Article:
Canon 70D | Sigma 150-500 at 302 mm | f6.3 | ISO 400 | 1/2000 | European Shag on the Farne Islands, May 2017
Clearly, equipment will dictate how good your in-flight shots will turn out, but you don’t need pro equipment to get pro results. Being able to control your shutter speed and having a good telephoto focal length is essential. Typically, you would need to be using a DSLR or equivalent camera body with a lens that is at least 200 mm. The best results will be had at 400-600 mm, where you can fill the frame with a puffin in flight. Note that the crop sensor cameras that many enthusiasts own are ideal as they effectively increase your focal length. However, it’s not the size of your lens that matters; it’s what you do with it!
Canon 70D | Sigma 150-500 at 403 mm | f6.3 | ISO 400 | 1/4000 | Puffin flying past Longstone lighthouse on the Farne Islands, May 2017
Puffins will be flying at 45-55 mph with a very rapid wing beat. You need to be shooting at 1/2000 of a second or faster to freeze the puffin in flight. I always shoot in manual mode, fix my aperture wide open and turn up my ISO to 400 or so. On a bright day with a mid-range Sigma 150-600 mm lens, I can shoot everything at 1/2000 to 1/4000. Autofocus will be your biggest issue. You need to get to know your equipment and practice some simple techniques. Most DSLRs and equivalent bodies now have something called back button focus. This is where you can easily assign the autofocus away from the shutter button to a button on the back of the camera where your thumb rests. You can find plenty of guidance online with many excellent YouTube videos. You will shoot in continuous or burst mode, and you should set your focus to a single central AF point or a central zone of points. If you are new to this, practice at home. It is easy to get used to and the best technique you will ever learn.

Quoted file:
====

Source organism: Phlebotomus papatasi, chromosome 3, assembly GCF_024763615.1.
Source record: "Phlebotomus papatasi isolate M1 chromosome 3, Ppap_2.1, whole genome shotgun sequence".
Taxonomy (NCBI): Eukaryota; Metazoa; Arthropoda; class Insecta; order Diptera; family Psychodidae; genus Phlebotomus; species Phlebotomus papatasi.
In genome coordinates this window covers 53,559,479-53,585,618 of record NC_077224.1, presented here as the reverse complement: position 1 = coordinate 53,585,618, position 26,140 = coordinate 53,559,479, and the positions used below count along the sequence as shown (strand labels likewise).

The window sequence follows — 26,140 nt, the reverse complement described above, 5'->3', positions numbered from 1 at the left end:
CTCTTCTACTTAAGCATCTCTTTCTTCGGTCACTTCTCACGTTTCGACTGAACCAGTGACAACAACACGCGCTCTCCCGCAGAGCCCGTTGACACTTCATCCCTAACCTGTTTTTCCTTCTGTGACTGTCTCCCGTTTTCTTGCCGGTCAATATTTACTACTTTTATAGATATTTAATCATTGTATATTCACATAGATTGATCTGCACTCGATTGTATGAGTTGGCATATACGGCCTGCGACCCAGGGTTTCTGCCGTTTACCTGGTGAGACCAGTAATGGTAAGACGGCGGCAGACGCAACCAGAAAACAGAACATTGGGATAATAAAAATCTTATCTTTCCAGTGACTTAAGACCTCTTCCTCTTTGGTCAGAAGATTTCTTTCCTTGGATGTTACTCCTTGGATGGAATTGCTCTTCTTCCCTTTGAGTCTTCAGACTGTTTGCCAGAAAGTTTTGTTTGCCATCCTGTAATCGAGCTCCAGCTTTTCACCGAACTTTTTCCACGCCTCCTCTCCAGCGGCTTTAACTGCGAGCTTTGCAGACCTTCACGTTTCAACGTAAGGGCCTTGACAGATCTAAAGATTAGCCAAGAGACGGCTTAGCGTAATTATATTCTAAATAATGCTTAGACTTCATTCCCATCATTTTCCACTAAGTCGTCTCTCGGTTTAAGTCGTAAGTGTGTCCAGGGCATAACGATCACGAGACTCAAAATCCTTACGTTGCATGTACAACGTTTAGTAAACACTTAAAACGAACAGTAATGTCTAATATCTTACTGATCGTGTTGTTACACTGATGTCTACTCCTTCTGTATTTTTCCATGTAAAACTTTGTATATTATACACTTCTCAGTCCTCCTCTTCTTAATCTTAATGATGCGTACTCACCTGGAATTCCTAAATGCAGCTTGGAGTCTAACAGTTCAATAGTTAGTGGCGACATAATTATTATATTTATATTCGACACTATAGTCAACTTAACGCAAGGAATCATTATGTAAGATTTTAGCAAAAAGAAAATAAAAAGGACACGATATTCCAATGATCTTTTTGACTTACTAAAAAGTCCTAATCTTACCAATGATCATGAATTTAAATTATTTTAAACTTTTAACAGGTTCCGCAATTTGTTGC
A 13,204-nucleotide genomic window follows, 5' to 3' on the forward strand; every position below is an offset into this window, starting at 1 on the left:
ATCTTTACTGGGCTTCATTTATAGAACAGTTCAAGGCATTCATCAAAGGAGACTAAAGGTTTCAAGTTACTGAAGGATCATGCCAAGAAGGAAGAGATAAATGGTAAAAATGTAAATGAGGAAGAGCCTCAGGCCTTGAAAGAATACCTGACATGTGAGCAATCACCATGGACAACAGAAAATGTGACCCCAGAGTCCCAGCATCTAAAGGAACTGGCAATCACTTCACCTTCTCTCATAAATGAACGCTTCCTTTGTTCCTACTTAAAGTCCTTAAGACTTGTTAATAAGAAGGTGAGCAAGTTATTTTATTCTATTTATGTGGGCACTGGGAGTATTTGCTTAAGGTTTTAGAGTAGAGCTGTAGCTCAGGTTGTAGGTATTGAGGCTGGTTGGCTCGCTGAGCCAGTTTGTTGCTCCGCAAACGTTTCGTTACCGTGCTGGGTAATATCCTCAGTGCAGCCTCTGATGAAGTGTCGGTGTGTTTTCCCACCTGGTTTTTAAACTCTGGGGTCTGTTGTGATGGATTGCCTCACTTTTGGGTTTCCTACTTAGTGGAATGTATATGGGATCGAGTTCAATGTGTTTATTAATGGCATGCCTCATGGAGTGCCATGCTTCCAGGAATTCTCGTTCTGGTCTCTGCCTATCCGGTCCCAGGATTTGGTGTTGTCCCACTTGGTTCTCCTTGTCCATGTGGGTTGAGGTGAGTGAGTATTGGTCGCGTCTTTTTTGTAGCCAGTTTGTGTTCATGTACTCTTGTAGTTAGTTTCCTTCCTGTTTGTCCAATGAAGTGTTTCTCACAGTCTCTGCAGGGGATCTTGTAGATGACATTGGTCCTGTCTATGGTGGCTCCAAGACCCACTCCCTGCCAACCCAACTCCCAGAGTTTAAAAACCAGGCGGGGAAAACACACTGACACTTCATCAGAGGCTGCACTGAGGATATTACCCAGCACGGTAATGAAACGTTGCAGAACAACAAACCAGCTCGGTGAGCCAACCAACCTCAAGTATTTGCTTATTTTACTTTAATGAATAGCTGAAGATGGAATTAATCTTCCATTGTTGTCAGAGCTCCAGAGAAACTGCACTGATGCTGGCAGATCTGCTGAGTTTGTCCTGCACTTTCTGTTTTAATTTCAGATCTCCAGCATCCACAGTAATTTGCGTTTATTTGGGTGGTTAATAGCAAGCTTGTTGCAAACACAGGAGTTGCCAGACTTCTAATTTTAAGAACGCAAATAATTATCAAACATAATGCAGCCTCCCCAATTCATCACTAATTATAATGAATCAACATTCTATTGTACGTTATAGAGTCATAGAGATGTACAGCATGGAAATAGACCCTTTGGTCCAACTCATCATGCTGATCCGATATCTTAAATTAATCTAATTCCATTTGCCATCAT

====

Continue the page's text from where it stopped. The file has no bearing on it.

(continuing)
Canon 70D | Sigma 150-500 at 267 mm | f5.6 | ISO 400 | 1/4000 | Puffin in flight over the Farne Islands, May 2017
When on the islands, take some time to study the flight paths of the birds you are interested in. Many birds will follow the same tracks. Also, think about the wind and the angle of the sun. You want the sun to be behind you, and ideally, the wind would be behind you too. That way, more birds will face you and will be well lit without big wing shadows. On Staple Island, I recommend standing towards the top of the flight of stairs. On Inner Farne, I recommend walking to the opposite side to where you land. Puffins will repeatedly fly over you, many with a mouthful of sand eels. You don’t want to be too low, but ideally, you will be shooting with the sky as a background. Your autofocus may frequently identify background land as the focus point, resulting in more failures. Set the autofocus switch on your lens to only hunt at longer distances (if available).
Set up your exposure time and check that the speed you have results in a 1 stop overexposure for the sky area you aiming at. This is a good starting point, which you may need to adjust. Use your histogram to routinely look for overexposed highlights. The white feathers easily get blown out in sunlight. To get your shot, you need to identify a puffin coming at you in the distance. You will have approximately 5 seconds before it is over you! You need to get the autofocus to lock onto the bird in this time, and you pan with the bird trying to keep it in the center of the frame. Most of your efforts will be awful. Don’t worry, just keep at it. You do get your eye in after a while and will end up with shots you didn’t think you could achieve. Try and keep your feet fixed to the ground and twisted your body for a smooth pan. If you are using a long and heavy lens, rest the center of the weight on your palm with fingers pointing forwards, which helps with a smoother panning action. Also, consider starting a shot zoomed out a bit to find a bird and slowly zoom in while shooting. It’s good fun and action for you as well as the bird. Clearly, cameras with more AF points, dynamic tracking modes and lenses with faster glass will make life easier and increase your success rate, but they are not essential. A key tip is just to keep taking shots. Don’t hesitate or give up. That one great shot will make up for a few hundred blurry shots that can be easily deleted.
Canon 70D | Sigma 150-500 at 324 mm | f8 | ISO 400 | 1/2500 | Puffin landing on the Farne Islands, May 2017